Thursday, July 4, 2013

Van Angels' Keep Public Officials Accountable by Following Up on All Actions by Federal and Provincial Govt's

After the provinces were informed in February 2013 of the CCMTA's recommendations and guidelines on the use of 15-passenger vans for student and small group transport, we wrote to every provincial transport minister and asked them point blank what they intended to do about the recommendations, how and when they were going to be implemented.

On April 22, 2013, the following letter was sent to every Transport Minister of every province and territory in Canada. To date, July 4, 2013, we have received responses from New Brunswick, Nova Scotia, Quebec, Prince Edward Island, Albert and, Manitoba.

Dear Ministers: April 22, 2013

We are Isabelle Hains of Bathurst, New Brunswick and Stella Gurr of Nanaimo, British Columbia and we have been actively advocating for the safe transportation of students and small groups since the untimely, preventable deaths of our beautiful sons, Daniel (age 17) and Michael (age 26) in two separate incidents in 2008.

We are writing in follow-up to the Canadian Council of Motor Transport Administrators' (CCMTA) Evaluation of 15-Passenger Vans report, a FAQ sheet and a brochure entitled, Safety Guidelines for the Use of 15-Passenger Vans which were all released in February 2013 via their website. As stakeholders in the process to achieve a 'national approach' to the issues of 15-passenger van safety, our Van Angels group now wants to know if, when and how the Provincial and Territorial jurisdictions intend to inform the Canadian public, raise awareness and implement an action plan.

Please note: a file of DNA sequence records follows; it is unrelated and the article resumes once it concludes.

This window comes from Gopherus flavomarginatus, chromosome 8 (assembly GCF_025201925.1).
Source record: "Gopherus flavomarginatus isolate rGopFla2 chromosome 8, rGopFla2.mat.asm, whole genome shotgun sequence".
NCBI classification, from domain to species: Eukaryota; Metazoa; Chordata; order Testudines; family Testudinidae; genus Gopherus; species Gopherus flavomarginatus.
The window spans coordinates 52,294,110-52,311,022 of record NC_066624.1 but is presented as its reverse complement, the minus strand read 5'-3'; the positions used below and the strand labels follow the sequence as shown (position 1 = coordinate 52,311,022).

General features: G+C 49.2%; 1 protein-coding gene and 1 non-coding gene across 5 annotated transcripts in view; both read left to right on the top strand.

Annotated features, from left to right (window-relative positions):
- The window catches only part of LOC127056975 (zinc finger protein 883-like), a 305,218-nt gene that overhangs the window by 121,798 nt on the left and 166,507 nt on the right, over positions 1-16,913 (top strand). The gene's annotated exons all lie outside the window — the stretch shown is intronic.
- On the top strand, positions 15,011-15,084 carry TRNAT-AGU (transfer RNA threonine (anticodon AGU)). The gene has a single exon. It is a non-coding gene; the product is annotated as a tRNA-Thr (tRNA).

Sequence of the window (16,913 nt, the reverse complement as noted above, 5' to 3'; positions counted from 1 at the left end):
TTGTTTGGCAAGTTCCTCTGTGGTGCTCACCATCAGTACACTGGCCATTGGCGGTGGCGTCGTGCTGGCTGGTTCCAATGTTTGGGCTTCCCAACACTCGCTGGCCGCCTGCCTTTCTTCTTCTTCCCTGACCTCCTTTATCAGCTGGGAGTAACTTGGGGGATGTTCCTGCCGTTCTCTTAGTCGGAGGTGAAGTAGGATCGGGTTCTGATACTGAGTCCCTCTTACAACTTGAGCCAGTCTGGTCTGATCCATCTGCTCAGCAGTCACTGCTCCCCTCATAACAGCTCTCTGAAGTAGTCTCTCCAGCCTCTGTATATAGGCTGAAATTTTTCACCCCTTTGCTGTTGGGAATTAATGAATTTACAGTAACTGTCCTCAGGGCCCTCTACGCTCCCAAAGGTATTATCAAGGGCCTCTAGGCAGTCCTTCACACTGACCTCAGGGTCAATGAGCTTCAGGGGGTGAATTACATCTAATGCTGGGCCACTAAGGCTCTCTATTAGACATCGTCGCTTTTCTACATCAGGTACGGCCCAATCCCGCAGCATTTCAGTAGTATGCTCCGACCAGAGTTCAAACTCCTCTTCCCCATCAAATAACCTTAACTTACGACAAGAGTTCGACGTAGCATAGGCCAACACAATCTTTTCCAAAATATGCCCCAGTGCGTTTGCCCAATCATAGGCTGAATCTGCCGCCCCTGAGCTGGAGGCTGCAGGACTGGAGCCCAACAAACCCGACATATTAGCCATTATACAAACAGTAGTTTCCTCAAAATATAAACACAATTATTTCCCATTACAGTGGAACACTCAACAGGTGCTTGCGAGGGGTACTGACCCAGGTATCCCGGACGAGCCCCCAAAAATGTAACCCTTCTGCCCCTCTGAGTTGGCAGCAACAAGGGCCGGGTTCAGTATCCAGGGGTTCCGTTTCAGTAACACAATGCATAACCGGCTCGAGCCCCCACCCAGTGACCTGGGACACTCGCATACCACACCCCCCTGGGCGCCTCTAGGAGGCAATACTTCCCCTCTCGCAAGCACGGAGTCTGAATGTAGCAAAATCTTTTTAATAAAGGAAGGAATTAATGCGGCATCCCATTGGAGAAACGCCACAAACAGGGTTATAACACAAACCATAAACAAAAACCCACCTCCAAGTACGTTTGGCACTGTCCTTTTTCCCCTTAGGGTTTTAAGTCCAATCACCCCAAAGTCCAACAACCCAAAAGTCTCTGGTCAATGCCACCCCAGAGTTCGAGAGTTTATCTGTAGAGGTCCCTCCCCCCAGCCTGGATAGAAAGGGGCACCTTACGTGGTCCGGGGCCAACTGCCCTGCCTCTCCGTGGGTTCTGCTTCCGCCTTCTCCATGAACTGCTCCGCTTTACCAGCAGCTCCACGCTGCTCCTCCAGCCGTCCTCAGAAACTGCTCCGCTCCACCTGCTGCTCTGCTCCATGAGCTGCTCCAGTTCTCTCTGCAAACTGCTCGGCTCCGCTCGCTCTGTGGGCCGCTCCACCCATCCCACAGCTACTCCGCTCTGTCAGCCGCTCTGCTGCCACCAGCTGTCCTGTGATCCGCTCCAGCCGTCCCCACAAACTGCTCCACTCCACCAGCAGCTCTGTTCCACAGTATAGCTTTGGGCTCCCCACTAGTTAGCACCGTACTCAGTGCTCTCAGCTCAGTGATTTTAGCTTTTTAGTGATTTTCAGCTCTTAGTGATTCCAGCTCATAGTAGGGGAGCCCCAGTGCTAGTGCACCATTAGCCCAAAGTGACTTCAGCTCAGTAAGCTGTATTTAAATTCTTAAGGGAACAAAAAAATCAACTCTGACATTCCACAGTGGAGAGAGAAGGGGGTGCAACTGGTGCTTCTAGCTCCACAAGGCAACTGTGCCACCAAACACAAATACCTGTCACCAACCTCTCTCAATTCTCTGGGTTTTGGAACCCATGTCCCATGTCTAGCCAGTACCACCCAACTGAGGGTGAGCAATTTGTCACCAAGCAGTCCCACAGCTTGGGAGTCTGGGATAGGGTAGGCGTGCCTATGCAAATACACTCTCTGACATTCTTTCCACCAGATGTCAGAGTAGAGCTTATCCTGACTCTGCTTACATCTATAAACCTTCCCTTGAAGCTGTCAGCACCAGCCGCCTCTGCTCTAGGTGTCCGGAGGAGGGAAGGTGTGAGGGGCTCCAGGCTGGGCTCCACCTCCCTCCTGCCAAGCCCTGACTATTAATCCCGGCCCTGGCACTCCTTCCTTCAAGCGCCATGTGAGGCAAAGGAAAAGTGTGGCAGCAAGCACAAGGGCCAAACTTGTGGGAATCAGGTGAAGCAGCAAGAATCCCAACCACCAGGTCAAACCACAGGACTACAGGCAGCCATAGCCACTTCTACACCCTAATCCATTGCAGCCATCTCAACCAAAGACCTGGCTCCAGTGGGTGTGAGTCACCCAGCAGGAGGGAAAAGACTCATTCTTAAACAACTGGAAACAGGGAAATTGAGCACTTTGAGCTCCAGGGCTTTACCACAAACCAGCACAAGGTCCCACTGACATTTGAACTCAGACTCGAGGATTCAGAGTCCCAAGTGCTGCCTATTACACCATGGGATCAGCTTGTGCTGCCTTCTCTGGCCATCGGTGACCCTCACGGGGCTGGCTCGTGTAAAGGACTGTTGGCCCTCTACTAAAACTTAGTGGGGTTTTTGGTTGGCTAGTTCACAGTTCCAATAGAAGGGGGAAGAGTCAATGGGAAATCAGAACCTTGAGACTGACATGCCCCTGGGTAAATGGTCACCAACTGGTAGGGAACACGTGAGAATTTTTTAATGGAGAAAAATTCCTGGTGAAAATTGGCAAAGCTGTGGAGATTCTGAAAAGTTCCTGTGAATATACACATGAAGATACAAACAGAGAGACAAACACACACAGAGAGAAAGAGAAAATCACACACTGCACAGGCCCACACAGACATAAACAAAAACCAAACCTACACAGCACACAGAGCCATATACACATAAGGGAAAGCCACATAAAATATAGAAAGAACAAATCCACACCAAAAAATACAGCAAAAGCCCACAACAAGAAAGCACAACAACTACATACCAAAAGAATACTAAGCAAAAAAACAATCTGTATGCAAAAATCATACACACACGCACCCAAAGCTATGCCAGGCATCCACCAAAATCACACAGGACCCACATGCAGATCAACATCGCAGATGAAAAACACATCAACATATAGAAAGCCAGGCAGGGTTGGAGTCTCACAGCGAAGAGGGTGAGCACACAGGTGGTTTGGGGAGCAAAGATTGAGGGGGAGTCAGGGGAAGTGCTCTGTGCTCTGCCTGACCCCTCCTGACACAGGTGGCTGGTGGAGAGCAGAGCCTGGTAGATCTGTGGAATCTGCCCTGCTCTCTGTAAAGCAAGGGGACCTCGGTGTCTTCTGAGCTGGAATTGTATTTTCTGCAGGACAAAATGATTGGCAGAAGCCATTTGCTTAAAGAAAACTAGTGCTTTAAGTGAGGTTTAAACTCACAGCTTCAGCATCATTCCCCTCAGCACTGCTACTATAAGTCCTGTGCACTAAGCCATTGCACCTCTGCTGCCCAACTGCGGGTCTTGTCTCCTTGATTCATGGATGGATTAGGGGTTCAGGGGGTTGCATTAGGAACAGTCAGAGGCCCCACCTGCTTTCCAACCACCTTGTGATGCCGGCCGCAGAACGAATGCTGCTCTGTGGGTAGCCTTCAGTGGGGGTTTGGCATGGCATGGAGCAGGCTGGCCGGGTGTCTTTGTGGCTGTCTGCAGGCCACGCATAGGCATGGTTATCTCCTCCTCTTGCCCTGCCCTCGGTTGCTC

We refer you to page 63 of the Evaluation which states that: "These guidelines and regulations for 15-passenger vans should be developed at a national level and posted on Transport Canada's, school boards and provincial/territorial government websites. In addition the guidelines for 15-passenger vans could be mailed to each registered owner by jurisdiction, to ensure owners are educated on the safety guidelines”. And also refer to page two of the FAQ sheet where this statement is repeated: “…an important component to the safe use of this vehicle is ensuring that owners and operators of the vehicles are aware of the safety features and of safety guidelines that can enhance its safety. As a result, Canada’s approach regarding 15-passenger vans is to communicate the Safety Guidelines for the use of 15-passenger vans to all current and potential owners and operators of these vehicles”. We know that each Province and Territory has the power to initiate an information program that will include personally contacting all 15-passenger van owners as well as the Canadian public, establish new stricter policies and properly monitor and enforce current regulations.